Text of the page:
Reporter Brianna Hamblin recently provided social media with a clear-cut example of what women, especially Black women, have to deal with every day. While cameras were rolling as Hamblin was about to start reporting live from a neighborhood location, she is approached by a white man who starts to catcall her.
“You look nice, by the way,” the man says as he passes behind Hamblin, who attempts to avoid eye-contact. “You’re beautiful as hell,” he adds, as she tries to offer a de-escalating “Thank you.”
Following up, the man says, “God damn. I better not be on camera though.”
Hamblin maintains her composure, but the shift in her body language is instantly familiar to most women who have faced harassment in public.
“You see, that’s why I can’t be left alone with a Black woman,” the man finishes. “Or a Mulatto, s**t. Because I can’t stand these f*****g white girls.”
Later, Hamblin took to her Twitter account with video of the encounter and a series of tweets about how this wasn’t an isolated incident.
“Being hit on and harassed as a woman, especially as a woman reporter out in the field, happens so often you learn how to roll with it or ignore it. This time it happened to be recorded only seconds before my hit. There are A LOT of things wrong with this,” she wrote. “The audacity of the things men say to me never ceases to amaze me. What makes you think women want to be talked to that way? In no way is this endearing. It’s uncomfortable. It’s gross.”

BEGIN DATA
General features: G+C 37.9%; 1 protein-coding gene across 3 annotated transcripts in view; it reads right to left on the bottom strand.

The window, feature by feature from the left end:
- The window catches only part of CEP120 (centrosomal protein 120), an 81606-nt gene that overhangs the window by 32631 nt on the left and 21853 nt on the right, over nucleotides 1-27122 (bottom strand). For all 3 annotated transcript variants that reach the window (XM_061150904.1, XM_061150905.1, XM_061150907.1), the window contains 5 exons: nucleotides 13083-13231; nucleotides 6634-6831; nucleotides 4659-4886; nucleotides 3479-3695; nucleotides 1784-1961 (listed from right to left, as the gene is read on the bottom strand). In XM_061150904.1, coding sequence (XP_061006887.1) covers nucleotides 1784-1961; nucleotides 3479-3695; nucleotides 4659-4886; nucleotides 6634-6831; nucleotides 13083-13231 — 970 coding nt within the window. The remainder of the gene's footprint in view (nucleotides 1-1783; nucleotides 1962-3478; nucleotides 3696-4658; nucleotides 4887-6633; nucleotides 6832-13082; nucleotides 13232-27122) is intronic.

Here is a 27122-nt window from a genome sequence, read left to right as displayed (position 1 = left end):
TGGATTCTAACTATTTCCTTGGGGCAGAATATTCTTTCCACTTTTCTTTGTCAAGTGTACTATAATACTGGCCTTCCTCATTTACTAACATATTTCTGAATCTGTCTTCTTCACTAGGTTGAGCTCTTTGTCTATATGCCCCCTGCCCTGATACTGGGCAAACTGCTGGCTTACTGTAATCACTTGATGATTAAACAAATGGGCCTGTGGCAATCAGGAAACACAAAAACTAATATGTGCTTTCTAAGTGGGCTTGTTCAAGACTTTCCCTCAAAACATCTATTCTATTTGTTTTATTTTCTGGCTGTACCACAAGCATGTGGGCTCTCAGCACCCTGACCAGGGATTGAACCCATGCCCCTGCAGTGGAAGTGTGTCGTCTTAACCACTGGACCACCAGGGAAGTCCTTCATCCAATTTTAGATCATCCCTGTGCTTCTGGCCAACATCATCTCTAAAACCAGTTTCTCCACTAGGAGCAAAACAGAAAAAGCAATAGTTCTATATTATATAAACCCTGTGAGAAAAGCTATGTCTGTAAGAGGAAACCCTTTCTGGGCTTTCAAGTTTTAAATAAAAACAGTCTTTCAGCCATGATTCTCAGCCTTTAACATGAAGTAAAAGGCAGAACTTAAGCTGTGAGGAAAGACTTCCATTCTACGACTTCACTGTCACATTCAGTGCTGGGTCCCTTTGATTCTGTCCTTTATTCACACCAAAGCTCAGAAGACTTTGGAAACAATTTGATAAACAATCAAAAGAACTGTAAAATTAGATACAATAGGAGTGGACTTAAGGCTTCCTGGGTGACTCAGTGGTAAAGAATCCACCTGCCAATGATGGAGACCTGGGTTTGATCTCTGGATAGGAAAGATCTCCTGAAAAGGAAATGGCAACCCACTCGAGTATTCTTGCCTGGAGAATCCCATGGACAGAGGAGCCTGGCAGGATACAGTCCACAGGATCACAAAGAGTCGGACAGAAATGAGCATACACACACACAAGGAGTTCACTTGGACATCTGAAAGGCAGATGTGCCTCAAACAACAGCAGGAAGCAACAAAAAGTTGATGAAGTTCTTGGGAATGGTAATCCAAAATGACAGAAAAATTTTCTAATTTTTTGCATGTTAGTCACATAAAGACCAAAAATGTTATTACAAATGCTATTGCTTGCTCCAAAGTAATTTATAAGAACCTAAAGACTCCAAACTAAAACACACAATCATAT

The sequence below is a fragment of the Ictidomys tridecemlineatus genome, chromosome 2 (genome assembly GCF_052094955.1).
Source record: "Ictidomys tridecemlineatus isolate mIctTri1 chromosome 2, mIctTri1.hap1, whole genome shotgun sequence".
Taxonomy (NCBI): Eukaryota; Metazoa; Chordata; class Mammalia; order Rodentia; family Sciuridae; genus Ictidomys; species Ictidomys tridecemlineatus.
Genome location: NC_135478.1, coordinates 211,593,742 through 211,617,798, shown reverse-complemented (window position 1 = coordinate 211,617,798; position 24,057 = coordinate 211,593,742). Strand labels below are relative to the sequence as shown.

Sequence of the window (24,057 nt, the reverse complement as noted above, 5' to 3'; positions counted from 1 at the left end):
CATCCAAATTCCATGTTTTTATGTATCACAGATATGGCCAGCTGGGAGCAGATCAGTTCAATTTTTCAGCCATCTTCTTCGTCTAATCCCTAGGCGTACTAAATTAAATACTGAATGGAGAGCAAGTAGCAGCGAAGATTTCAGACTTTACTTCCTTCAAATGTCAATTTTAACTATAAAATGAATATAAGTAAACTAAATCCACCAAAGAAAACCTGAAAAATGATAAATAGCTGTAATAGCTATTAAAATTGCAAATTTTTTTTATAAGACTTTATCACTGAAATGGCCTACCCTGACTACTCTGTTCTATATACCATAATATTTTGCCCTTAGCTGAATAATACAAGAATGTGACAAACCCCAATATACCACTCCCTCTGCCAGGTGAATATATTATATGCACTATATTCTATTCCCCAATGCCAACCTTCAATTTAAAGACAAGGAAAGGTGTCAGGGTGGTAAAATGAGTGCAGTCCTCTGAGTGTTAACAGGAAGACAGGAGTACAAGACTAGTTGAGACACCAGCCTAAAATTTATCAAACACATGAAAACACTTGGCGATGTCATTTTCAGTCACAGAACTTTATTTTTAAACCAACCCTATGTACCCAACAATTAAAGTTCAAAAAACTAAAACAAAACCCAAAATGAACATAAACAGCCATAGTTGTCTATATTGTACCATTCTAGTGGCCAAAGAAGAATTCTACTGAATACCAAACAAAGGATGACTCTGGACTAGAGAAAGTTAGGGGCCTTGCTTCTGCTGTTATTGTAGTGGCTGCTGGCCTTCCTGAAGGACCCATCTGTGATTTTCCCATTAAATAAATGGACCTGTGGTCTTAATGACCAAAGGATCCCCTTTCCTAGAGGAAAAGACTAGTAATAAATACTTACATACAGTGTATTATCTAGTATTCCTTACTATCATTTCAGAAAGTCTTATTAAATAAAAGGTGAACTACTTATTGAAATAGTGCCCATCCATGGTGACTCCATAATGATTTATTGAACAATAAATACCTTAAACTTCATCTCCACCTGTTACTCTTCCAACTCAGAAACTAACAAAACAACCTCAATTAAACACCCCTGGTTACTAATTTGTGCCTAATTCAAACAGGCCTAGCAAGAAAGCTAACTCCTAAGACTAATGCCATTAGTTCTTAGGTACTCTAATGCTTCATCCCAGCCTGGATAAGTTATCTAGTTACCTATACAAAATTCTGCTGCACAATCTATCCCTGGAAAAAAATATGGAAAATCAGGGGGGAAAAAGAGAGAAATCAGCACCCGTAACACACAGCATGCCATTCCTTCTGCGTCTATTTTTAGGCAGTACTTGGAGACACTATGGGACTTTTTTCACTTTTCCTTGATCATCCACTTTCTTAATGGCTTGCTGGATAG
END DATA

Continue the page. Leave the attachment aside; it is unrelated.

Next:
She added later in her tweets: “Being a Black woman in this industry has its own headaches, but talking down on one group of women to ‘praise’ another group is NEVER okay. It just shows you have a disgusting fetish based on stereotypes, which is just as racist.”
And right on que, many in her comment section tried to defend the man, claiming he was just trying to compliment her.
“You should have noticed the beer in his hands and the fact he might be homeless,” one Twitter user wrote. “You spoke to him..when you acknowledge crazy expect crazy. You can be a victim or learn how to avoid these situations.”
“I think that you're f*****g this up with the identity politics stuff, and there are elements that can and should be parsed without regard to gender,” another person tweeted in reply.
Others tried to blame her for doing a standup in a neighborhood.
“Biggest thing wrong is that you went to that neighborhood and thought it would be safe. Duh lady,” a Twitter user replied to her original video.